Dubai's Expo is helping to fund employment opportunities for refugees.
Talent Beyond Boundaries, which creates jobs for refugees in Lebanon, Jordan and other parts of the world, has benefited from the latest round of Expo Live funding.
Talent Beyond Boundaries (TBB) was founded in 2016 and has built-up a database of over 20,000 refugees, 70 percent of whom are from the Middle East, with the goal of finding them jobs in Australia, Canada and the United Kingdom.
Noura Ismail, director, Middle East, at Talent Beyond Boundaries, told Arabian Business: “The point of TBB is we’re just trying to level the playing field. Employers all over the world hire and sponsor international employees every day, so why can’t they do the same for really qualified refugee talent as well?”
Ismail revealed that, as of last year, there were close to 67,000 refugees resettled through the United Nations out of 70 million refugees displaced globally.
According to the United Nations High Commissioner for Refugees (UNHCR), there were almost 745,000 refugees in Jordan at the end of 2019; while there were over 916,000 in Lebanon.
“When we first started this project, we received a lot of positive feedback, but it is a very bold and audacious project in many ways. We’re trying to change the mentality and the narrative around refugees with businesses and with governments and really have governments change their approach to immigration pathways,” explained Ismail.
TBB uses the data collected to match refugees with various job opportunities in the aforementioned three countries, assisting with the pre-interview process and, ultimately, working with companies and governments to ensure visa requirements are met.
“Many of them don’t have valid passports, they might not have certain documentation that normally would be required for a certain visa and we work with the governments to recognise that’s due to their refugee circumstances and overcome issues like that,” said Ismail.
“I think the idea was that no-one had ever looked as refugees as this hidden talent pool and while countries around the world are facing labour shortages which are impacting their economies, this is a group of people that we no longer need to focus just on their vulnerabilities, but look at them as assets and people that can contribute,” she added.
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The group has helped over 160 refugees with occupations ranging from mechanical engineering and IT, through to accountancy and, in light of the current global Covid-19 pandemic, a particular focus on recruiting nurses.
Hiring companies have included global giants Accenture, Delloite and Iris as well as a number of small and medium-sized outfits.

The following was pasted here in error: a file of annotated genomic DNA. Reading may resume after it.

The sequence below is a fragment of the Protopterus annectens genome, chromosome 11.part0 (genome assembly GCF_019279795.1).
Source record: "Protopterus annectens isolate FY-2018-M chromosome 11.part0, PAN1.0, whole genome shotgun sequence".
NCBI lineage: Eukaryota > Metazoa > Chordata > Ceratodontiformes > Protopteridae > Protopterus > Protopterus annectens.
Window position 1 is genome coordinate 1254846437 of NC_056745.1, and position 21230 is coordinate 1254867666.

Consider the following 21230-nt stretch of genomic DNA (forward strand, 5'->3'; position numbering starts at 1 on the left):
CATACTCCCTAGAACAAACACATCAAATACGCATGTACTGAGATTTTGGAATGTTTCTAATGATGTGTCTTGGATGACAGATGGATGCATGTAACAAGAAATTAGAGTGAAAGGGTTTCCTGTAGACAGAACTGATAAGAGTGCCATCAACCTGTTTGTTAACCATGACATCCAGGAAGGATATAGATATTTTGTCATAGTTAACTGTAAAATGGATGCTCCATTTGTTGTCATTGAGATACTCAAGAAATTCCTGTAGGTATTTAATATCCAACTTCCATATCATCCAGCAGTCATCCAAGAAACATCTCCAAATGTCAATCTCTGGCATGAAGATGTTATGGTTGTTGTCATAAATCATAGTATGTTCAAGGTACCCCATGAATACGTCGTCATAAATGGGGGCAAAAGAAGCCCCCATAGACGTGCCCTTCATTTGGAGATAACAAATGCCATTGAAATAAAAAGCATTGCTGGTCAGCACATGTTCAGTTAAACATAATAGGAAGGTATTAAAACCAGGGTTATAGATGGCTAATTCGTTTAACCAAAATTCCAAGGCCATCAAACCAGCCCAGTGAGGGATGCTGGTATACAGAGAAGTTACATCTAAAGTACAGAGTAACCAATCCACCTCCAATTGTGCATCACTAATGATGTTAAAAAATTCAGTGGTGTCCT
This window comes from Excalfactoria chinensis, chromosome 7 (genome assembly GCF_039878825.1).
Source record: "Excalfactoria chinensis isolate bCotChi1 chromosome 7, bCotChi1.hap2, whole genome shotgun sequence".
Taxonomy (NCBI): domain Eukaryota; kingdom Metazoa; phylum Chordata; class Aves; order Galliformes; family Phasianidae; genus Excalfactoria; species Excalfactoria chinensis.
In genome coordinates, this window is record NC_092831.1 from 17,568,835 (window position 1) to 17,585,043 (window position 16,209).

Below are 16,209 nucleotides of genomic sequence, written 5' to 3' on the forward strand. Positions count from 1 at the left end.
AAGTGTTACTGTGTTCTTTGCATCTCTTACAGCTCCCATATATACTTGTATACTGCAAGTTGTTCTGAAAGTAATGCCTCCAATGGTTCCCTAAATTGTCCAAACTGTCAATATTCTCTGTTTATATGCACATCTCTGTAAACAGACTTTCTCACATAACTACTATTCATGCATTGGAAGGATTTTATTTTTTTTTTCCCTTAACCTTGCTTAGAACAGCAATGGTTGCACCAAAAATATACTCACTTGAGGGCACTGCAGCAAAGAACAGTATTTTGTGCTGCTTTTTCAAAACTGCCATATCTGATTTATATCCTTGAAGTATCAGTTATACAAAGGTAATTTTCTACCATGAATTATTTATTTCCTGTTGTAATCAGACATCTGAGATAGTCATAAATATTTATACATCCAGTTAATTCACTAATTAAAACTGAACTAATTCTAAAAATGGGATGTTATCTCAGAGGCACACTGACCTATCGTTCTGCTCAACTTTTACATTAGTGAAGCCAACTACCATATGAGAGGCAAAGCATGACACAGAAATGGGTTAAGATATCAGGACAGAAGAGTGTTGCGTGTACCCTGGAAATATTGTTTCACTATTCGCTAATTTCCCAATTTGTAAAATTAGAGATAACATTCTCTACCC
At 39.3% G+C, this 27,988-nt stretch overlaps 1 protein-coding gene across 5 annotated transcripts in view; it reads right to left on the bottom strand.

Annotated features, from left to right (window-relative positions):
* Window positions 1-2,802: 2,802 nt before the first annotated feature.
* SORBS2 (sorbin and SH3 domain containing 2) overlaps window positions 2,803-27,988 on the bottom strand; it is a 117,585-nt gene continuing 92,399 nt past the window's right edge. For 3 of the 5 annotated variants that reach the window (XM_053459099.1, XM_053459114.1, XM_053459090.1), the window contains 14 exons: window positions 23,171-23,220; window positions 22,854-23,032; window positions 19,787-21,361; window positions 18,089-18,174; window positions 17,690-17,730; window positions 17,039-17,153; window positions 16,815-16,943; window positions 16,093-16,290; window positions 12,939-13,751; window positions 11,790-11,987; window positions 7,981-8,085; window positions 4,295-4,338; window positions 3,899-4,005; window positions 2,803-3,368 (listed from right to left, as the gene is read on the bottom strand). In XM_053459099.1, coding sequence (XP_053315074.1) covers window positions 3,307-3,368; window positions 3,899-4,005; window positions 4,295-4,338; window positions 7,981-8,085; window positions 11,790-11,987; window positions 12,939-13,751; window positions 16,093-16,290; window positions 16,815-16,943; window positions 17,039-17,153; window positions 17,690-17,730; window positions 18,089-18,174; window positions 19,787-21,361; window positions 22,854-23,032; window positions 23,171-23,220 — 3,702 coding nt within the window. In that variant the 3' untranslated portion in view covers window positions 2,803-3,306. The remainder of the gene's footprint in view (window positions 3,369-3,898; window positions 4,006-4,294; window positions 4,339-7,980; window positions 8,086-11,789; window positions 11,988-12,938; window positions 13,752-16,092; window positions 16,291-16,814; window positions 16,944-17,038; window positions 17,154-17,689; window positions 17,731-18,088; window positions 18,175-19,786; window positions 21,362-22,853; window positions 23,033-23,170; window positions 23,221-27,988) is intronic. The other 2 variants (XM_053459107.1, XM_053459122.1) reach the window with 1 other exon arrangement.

Ismail said: “The really great thing is that a lot of these companies are hiring again with us, which is testament to the model that it’s been a successful experience for them as well.”
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Expo 2020 Dubai’s Expo Live programme has an allocation of up to $100,000 per project, as well as expert advice and the opportunity to share their ideas with a global audience, for those that offer creative solutions to pressing challenges that impact people’s lives, or help preserve the planet – or both. Organisers are looking for projects that would not reach their full potential without its support.
While TBB has been able to access 500 visas from Canada and a further 100 from Australia, Ismail admitted the grant from Expo Live has come at the perfect time as the world reels from the economic impacts of coronavirus, allowing the organisation to reach a further 10,000 refugees across Lebanon and Jordan as well as fund expansion plans into Turkey and Iraq.
She said: “While any support is really valuable to any organisation, this particularly came at such an unprecedented time with everything happening with Covid-19 and the pandemic.
“The support was just so critical in allowing us, not only to be able to stay afloat during this time, but also to keep our momentum and keep moving forward.”
And it is hoped, in the future, TBB will be able to include Middle East countries in the list of destinations for refugees looking for employment.
“In the Middle East it would be ideal for us to be able to match them with companies. We haven’t begun exploring our model with governments yet but we would definitely like to,” said Ismail.
Expo 2020 was delayed as a result of the coronavirus pandemic, but is scheduled to start in almost exactly a year (October 1, 2021) and run for six months through to March 31, 2022.